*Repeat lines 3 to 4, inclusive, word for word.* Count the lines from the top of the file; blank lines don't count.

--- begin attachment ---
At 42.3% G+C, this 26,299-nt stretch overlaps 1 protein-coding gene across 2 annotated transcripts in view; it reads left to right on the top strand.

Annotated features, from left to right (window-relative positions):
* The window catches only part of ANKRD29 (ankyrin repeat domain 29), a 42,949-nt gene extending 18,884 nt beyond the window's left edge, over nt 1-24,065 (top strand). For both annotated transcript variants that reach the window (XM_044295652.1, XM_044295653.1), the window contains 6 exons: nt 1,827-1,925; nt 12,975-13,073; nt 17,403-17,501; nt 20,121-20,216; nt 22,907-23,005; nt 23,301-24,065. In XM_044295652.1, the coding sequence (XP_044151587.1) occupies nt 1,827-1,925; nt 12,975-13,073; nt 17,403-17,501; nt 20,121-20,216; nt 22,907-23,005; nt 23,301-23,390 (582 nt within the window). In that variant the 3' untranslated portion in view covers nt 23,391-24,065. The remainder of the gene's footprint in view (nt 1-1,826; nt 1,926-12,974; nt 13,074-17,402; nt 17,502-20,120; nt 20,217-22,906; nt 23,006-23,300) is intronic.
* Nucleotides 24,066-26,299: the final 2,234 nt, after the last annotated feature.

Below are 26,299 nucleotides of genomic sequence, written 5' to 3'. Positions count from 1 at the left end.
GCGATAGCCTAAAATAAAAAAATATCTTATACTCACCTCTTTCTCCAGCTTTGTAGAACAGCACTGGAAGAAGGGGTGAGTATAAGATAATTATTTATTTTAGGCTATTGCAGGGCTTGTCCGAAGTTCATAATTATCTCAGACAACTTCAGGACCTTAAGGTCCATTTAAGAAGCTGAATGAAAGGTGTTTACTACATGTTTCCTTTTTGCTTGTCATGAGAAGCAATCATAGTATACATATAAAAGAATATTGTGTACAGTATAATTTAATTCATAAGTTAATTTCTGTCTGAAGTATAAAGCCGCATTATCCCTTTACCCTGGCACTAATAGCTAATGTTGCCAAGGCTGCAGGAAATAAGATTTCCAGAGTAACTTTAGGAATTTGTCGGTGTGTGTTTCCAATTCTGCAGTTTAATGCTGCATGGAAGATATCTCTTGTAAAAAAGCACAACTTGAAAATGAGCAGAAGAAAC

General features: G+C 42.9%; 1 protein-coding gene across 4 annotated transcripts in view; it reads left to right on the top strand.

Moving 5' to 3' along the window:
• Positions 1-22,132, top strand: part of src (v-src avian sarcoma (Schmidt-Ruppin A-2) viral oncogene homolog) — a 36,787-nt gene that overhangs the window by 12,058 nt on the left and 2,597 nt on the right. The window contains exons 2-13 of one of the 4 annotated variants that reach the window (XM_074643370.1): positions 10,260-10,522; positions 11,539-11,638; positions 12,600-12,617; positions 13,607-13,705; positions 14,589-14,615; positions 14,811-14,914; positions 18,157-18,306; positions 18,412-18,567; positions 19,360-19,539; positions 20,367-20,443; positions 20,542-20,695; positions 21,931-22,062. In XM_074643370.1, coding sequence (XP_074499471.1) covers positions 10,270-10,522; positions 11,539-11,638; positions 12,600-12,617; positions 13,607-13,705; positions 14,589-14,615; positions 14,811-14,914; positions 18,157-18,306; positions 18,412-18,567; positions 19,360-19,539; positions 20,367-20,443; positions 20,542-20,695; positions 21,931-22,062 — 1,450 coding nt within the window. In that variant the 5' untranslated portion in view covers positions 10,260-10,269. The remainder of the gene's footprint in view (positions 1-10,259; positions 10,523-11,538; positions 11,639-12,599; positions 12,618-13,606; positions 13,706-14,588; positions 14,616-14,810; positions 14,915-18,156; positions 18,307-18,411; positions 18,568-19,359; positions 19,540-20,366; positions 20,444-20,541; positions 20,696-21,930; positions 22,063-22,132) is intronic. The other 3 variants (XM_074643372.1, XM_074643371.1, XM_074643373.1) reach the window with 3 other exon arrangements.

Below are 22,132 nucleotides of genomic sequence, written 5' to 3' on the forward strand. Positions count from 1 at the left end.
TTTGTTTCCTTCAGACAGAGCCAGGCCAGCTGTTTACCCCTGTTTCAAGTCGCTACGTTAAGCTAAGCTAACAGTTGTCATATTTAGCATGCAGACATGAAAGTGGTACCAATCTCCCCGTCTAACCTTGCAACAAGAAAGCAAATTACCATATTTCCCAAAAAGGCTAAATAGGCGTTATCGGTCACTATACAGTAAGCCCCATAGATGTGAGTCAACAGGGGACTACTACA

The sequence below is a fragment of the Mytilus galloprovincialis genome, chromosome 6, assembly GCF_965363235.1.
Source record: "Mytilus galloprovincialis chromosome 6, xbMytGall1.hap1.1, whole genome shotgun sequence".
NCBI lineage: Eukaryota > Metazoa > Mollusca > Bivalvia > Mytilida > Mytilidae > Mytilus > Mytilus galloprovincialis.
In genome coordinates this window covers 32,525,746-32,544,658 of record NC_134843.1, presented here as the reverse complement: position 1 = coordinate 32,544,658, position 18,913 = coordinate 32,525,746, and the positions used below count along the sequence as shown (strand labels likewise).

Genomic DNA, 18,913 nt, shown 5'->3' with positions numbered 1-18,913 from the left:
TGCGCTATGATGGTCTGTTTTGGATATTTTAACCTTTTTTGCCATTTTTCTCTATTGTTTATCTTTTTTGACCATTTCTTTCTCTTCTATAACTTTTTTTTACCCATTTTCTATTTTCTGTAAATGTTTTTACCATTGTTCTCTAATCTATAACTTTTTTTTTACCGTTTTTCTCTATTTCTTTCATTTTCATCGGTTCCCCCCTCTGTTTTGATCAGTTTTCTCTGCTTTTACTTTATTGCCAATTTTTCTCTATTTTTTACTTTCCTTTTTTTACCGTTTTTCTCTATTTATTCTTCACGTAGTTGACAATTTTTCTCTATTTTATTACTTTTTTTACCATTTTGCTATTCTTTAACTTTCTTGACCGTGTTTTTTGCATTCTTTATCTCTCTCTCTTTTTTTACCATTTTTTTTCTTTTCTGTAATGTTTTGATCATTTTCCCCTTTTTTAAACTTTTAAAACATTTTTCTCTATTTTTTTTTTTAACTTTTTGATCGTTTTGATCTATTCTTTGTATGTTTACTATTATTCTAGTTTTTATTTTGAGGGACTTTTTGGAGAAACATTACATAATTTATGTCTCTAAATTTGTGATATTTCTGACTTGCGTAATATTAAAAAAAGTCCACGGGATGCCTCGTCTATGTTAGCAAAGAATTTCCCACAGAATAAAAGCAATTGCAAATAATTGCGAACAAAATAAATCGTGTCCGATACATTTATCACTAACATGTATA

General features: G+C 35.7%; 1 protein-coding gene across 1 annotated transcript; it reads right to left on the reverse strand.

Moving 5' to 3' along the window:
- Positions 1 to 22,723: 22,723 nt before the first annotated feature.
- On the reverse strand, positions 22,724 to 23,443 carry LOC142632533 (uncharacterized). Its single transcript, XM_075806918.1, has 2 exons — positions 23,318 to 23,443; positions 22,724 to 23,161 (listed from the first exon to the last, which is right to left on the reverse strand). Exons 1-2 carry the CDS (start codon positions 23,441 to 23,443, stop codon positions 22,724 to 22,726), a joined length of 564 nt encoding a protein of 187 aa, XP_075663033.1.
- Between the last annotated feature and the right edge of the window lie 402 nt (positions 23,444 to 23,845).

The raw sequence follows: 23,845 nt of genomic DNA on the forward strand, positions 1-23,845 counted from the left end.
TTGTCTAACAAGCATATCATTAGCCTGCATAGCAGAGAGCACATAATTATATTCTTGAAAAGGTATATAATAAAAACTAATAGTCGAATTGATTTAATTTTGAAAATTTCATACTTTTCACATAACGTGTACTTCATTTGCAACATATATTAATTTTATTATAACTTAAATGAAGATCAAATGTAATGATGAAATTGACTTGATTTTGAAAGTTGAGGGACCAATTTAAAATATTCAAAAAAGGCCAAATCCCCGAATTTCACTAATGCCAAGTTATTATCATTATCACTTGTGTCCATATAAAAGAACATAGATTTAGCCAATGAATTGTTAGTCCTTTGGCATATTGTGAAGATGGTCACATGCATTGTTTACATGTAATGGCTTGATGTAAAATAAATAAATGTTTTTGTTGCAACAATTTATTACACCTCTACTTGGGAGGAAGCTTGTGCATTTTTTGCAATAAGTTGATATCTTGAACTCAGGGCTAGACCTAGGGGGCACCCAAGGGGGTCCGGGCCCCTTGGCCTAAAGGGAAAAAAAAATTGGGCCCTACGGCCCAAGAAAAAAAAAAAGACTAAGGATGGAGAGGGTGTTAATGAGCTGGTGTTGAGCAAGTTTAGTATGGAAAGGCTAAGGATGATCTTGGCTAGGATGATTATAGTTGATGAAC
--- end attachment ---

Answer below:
* The window catches only part of ANKRD29 (ankyrin repeat domain 29), a 42,949-nt gene extending 18,884 nt beyond the window's left edge, over nt 1-24,065 (top strand). For both annotated transcript variants that reach the window (XM_044295652.1, XM_044295653.1), the window contains 6 exons: nt 1,827-1,925; nt 12,975-13,073; nt 17,403-17,501; nt 20,121-20,216; nt 22,907-23,005; nt 23,301-24,065. In XM_044295652.1, the coding sequence (XP_044151587.1) occupies nt 1,827-1,925; nt 12,975-13,073; nt 17,403-17,501; nt 20,121-20,216; nt 22,907-23,005; nt 23,301-23,390 (582 nt within the window). In that variant the 3' untranslated portion in view covers nt 23,391-24,065. The remainder of the gene's footprint in view (nt 1-1,826; nt 1,926-12,974; nt 13,074-17,402; nt 17,502-20,120; nt 20,217-22,906; nt 23,006-23,300) is intronic.
* Nucleotides 24,066-26,299: the final 2,234 nt, after the last annotated feature.